Are you curious about boondocking but not sure where to start? You might also have concerns about being comfortable and safe while boondocking.
Keep reading to learn about becoming a boondocker. This article discusses what to expect, why RVers boondock, where to find camping, and the best RVs for off-grid adventures.
You look out the window and see the steam rising from the lake. Drowsy, but peaceful, you grab your coffee and step outside. The air is cool and a gentle breeze tousles your hair as you sit in your camp chair. There’s no one around, you have the place all to yourself and you think, “Now this is camping.”
Loosely defined, boondocking is RV camping without utility connections such as water, electricity, and sewer. You have to bring your own water and supply your own electricity (from a generator or solar panels) when you boondock. As for your water waste from grey and black tanks, you must keep your valves closed and empty them only at a proper dump station.
Examples of boondocking include:
Purists insist that it’s only boondocking if you are off-grid RV camping in the boonies. Like dry camping on free public lands managed by the Bureau of Land Management (BLM), AKA dispersed camping, in deserts, forests, and beaches. Nothing beats starting a scenic summer wildflower hike in a Colorado valley directly from your camping spot. There’s no check-in or check-out process, just you and your RV in a designated camping location out in the wild.
You might be reading this and thinking, “Why would anyone want to camp without hookups?” Boondockers are typically interested in a different kind of RV camping experience.
Traditional RVing means camping with plenty of amenities, but it lacks a closeness to nature. Dry camping allows RVers to be closer to the outdoors.
Instead of having a view of your neighbor’s motorhome, you will have mountain views. And instead of smelling whatever other campers are grilling, you’ll breathe in the salty ocean breeze. There are no barriers, no walls, no gates, just you, your RV, and the wild beauty outside.
RVers that choose off-grid RV camping are not only interested in experiencing nature to the fullest, but they are also interested in privacy. Boondockers searching for camping locations often select areas away from others. You don’t have to worry about being right next to another camper. You can sit outside and open your doors and windows without worrying about others peeking inside or overhearing your conversations. Even in smaller dispersed camping areas, there is enough space between coaches to give everyone plenty of room to spread out.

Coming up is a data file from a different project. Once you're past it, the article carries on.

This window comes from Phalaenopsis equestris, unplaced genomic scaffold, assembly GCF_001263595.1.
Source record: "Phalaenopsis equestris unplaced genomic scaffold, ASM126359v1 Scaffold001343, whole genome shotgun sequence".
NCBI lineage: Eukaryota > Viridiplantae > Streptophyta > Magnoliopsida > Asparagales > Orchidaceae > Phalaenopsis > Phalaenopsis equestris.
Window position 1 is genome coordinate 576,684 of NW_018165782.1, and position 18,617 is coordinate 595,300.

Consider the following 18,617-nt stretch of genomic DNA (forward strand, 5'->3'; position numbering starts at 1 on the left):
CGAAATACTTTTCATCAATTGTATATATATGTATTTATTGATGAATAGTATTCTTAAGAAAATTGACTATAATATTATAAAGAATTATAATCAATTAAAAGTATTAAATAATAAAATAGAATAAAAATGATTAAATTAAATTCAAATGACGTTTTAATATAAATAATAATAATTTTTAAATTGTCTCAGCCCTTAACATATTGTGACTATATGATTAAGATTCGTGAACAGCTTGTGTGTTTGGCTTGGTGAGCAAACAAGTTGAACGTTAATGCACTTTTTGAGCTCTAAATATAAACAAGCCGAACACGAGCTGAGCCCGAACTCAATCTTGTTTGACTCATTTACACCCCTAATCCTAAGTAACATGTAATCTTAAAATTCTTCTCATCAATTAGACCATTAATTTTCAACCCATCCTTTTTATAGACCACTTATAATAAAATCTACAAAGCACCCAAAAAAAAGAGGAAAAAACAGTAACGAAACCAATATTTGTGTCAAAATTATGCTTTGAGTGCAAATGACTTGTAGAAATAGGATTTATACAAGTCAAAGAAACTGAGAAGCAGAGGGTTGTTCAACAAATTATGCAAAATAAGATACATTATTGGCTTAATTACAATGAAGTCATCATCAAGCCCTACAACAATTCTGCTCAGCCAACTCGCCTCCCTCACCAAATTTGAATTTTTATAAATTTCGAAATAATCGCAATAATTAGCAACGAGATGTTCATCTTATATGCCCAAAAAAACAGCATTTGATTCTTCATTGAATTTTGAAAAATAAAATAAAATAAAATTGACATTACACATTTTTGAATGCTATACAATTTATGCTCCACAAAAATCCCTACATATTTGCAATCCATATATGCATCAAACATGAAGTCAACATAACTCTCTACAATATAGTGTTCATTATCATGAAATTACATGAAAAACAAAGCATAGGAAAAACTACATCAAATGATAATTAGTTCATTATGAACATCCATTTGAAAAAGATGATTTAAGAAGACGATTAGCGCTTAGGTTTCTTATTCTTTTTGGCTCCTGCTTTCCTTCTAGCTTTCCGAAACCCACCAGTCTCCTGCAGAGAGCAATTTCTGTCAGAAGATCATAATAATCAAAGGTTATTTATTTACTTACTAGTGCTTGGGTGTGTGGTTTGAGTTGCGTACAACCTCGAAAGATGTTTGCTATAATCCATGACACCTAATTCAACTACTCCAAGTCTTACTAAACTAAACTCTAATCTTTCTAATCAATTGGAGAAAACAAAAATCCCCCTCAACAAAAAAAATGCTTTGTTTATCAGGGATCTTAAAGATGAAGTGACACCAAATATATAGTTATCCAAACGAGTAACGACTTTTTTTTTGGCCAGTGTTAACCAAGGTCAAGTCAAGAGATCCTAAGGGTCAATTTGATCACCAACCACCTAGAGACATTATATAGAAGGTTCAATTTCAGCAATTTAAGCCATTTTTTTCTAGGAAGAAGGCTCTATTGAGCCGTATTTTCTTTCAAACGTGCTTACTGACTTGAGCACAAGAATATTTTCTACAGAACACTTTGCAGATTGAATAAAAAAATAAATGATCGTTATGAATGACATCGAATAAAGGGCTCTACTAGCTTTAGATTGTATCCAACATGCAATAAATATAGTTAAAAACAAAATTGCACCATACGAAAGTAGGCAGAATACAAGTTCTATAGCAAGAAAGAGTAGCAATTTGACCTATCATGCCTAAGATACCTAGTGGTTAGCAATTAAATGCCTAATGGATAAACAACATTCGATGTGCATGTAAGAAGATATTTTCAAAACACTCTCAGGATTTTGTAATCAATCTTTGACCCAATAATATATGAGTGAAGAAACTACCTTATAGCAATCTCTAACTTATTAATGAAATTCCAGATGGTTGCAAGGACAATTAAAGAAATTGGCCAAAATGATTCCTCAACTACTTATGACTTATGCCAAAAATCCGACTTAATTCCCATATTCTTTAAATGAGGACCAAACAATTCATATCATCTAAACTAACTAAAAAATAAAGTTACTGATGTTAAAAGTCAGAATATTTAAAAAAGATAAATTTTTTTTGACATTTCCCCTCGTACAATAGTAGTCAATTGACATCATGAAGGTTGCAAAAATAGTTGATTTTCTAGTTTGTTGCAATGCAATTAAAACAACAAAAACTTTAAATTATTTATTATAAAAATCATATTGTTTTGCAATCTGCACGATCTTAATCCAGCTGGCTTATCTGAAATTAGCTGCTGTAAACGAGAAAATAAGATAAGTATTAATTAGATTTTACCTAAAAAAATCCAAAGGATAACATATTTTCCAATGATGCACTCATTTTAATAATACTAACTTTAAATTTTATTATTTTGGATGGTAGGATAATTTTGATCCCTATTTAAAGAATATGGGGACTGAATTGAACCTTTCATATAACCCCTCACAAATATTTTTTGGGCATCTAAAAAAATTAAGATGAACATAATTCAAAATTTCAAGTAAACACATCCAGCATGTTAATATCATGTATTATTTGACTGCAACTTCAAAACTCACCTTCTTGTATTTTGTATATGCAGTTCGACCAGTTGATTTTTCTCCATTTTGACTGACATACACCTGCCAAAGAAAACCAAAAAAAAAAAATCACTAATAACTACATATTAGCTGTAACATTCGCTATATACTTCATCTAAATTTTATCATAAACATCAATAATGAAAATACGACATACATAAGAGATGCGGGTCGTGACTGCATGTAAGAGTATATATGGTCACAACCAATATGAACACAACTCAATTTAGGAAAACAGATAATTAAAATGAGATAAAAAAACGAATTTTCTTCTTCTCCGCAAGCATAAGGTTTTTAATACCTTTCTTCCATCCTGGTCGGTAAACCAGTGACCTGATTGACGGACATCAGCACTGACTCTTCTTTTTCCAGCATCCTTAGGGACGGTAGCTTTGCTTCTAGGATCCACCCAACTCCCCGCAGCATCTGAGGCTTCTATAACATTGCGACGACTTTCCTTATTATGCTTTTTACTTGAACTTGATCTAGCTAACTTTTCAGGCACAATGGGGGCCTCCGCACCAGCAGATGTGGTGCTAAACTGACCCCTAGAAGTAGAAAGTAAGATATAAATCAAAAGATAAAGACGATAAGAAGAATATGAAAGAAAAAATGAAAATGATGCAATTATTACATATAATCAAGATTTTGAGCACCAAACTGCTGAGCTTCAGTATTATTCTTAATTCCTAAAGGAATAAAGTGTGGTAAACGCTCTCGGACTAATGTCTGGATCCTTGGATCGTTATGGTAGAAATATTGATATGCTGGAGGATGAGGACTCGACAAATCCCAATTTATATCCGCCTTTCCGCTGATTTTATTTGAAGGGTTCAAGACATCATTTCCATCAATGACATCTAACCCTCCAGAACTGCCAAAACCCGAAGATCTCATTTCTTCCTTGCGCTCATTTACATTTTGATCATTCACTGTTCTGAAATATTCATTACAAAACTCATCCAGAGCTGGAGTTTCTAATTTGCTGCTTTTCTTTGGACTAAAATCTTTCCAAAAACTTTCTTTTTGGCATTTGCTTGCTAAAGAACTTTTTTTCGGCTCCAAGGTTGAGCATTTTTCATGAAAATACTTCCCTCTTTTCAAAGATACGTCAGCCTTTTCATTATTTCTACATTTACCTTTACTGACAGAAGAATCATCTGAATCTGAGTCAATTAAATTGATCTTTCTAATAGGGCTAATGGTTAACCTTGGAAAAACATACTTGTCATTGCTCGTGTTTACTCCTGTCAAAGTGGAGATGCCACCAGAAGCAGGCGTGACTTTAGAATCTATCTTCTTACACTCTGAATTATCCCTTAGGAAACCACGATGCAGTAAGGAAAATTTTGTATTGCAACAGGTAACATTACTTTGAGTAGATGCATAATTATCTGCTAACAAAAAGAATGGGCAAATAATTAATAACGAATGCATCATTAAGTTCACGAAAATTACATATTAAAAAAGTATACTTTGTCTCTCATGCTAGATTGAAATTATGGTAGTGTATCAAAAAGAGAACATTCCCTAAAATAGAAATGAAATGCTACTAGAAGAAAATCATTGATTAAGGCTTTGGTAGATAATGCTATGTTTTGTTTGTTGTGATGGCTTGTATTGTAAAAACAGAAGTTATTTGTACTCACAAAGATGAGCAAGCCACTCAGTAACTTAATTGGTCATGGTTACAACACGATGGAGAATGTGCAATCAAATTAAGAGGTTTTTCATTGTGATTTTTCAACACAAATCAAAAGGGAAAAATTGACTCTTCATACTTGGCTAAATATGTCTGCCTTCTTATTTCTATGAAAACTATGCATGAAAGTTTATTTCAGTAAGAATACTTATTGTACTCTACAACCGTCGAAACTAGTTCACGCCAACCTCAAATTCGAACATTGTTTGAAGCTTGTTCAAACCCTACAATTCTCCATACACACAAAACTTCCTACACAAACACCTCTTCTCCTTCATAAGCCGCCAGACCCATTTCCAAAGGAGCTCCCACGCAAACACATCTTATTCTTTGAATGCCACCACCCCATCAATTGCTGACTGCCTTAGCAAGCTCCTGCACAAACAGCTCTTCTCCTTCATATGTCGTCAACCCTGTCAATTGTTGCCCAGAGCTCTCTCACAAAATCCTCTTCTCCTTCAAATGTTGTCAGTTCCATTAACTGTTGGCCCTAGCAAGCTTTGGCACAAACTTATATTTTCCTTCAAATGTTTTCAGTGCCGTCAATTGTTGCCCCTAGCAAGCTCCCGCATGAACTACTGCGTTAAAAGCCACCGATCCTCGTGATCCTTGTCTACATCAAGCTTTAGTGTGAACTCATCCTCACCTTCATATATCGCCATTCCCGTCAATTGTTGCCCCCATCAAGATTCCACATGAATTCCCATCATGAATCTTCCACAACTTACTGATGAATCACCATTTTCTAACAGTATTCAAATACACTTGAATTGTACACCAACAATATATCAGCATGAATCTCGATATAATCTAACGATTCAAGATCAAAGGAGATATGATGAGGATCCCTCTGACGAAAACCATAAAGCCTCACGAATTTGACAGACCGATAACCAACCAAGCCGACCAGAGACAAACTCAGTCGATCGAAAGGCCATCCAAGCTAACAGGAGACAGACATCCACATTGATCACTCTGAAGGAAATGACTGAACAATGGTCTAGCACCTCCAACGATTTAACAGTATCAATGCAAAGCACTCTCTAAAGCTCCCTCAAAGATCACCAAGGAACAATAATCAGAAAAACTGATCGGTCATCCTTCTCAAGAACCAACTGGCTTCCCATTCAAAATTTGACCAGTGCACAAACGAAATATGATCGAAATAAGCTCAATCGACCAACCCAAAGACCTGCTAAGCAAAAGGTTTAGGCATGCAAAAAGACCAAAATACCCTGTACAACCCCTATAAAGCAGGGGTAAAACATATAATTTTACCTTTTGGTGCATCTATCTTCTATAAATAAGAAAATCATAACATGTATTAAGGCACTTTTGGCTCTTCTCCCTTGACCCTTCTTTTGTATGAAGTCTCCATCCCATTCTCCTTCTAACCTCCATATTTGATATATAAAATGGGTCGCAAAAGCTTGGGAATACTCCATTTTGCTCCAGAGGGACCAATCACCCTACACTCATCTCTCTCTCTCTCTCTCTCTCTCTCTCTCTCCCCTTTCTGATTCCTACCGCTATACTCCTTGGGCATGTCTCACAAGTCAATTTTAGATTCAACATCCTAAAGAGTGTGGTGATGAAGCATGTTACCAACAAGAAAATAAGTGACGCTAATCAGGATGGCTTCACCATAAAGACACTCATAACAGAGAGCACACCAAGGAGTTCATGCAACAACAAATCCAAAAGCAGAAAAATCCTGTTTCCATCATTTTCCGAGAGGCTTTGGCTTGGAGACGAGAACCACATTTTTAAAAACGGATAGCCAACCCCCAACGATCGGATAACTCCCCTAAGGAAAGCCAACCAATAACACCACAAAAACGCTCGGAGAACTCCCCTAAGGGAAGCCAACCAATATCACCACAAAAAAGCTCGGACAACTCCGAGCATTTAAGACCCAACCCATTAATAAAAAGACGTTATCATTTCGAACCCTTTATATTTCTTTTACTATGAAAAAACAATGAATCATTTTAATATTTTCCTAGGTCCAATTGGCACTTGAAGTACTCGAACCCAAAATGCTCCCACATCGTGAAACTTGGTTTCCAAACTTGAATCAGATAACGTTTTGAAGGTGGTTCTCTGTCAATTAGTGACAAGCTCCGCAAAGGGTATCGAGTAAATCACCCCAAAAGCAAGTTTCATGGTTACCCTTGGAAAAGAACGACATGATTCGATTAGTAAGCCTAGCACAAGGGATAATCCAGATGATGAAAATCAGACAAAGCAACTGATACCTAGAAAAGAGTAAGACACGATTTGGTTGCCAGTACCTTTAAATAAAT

Even if you are not on a budget, it is always nice to save on camping fees and splurge on other things, like excursions and dining. Dry camping is typically free, although some places charge for permits. Those fees are less than your typical RV park stay. Grand views of orange sandstone pinnacles while dispersed camping in the Valley of the Gods in Utah will make you forget the lack of amenities.
You can boondock in style! Newmar RVs are fully capable of handling off-grid adventures, although they are not off-road vehicles. In particular, the Super C coaches are excellent for the dry camping experience. Their freshwater tank can hold up to 150 gallons, the grey tank is 40 gallons, and the sewage can hold 40 gallons. That’s plenty for a weekend getaway, maybe even longer if you are good at conserving water.
As for electricity, both the Supreme Air and Super Star Super Cs come equipped with onboard generators with the option to upgrade to solar panels for your roof.
Newmar Super Cs are luxurious, so you don’t have to rough it even away from the campground. Oh, and the enormous sky window in the cab will give you just the view you want wherever you are staying. So after a scenic hike breathing the sweet scents of the ponderosa pine, you can return to a plush interior, chilled drinks, and a relaxing living space.
You can find dry camping spots online, but searching via boondocking-specific apps and websites may give you better results. When searching, always verify that RVs are permitted, size limitations, and understand the terrain. Unless they’re specifically built for it, most coaches and other RVs aren’t necessarily meant for off-roading.
Although an app is available, it will take you to the Freecampsites.net website. It is a free site that helps you find free and low-cost camping locations, including overnight parking places and off-grid camping sites.
The website, created in 2008 by RVers, allows users to apply filters and trip planners. All information on the website is community-driven, with boondockers sharing their own camping experiences, tips, and advice. Information is available for camping worldwide.
Campendium is a crowd-sourced website and app that provides users with information about boondocking locations. It was launched in 2015 by full-time RVers and is free to use with the option to upgrade to a paid membership for an ad-free experience. Boondockers looking for free and paid camping locations can search throughout the United States, Canada, and Baja Mexico. The site is searchable with a robust filter to narrow down your search, blogs, and videos to help campers.
The Dyrt has a website and app that helps campers find campsites throughout the United States. While both are free, there is a paid version that includes the ability to create road trips and downloadable maps. The website publishes a magazine with resources and tips, plus a forum and contests. Started in 2013, the Dyrt compiles reviews and descriptions from other RVers based on their camping experiences.
Want to learn more about boondocking? Click here for a Newmar dry camping article for beginners.